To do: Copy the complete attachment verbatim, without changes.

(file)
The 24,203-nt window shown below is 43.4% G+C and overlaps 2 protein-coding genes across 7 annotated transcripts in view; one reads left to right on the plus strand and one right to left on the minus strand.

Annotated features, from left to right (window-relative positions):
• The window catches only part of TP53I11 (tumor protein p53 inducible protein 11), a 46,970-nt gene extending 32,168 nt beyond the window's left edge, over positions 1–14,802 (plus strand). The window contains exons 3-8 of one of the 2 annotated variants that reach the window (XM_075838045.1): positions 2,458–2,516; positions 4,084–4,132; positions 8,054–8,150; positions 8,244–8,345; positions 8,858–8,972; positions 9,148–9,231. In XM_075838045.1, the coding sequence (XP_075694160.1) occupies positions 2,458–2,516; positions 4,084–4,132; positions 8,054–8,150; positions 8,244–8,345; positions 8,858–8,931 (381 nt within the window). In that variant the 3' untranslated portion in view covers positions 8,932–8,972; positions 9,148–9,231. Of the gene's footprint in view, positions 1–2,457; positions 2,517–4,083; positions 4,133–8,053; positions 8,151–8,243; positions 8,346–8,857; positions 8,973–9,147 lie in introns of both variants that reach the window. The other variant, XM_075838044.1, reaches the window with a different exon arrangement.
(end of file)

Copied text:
The 24,203-nt window shown below is 43.4% G+C and overlaps 2 protein-coding genes across 7 annotated transcripts in view; one reads left to right on the plus strand and one right to left on the minus strand.

Annotated features, from left to right (window-relative positions):
• The window catches only part of TP53I11 (tumor protein p53 inducible protein 11), a 46,970-nt gene extending 32,168 nt beyond the window's left edge, over positions 1–14,802 (plus strand). The window contains exons 3-8 of one of the 2 annotated variants that reach the window (XM_075838045.1): positions 2,458–2,516; positions 4,084–4,132; positions 8,054–8,150; positions 8,244–8,345; positions 8,858–8,972; positions 9,148–9,231. In XM_075838045.1, the coding sequence (XP_075694160.1) occupies positions 2,458–2,516; positions 4,084–4,132; positions 8,054–8,150; positions 8,244–8,345; positions 8,858–8,931 (381 nt within the window). In that variant the 3' untranslated portion in view covers positions 8,932–8,972; positions 9,148–9,231. Of the gene's footprint in view, positions 1–2,457; positions 2,517–4,083; positions 4,133–8,053; positions 8,151–8,243; positions 8,346–8,857; positions 8,973–9,147 lie in introns of both variants that reach the window. The other variant, XM_075838044.1, reaches the window with a different exon arrangement.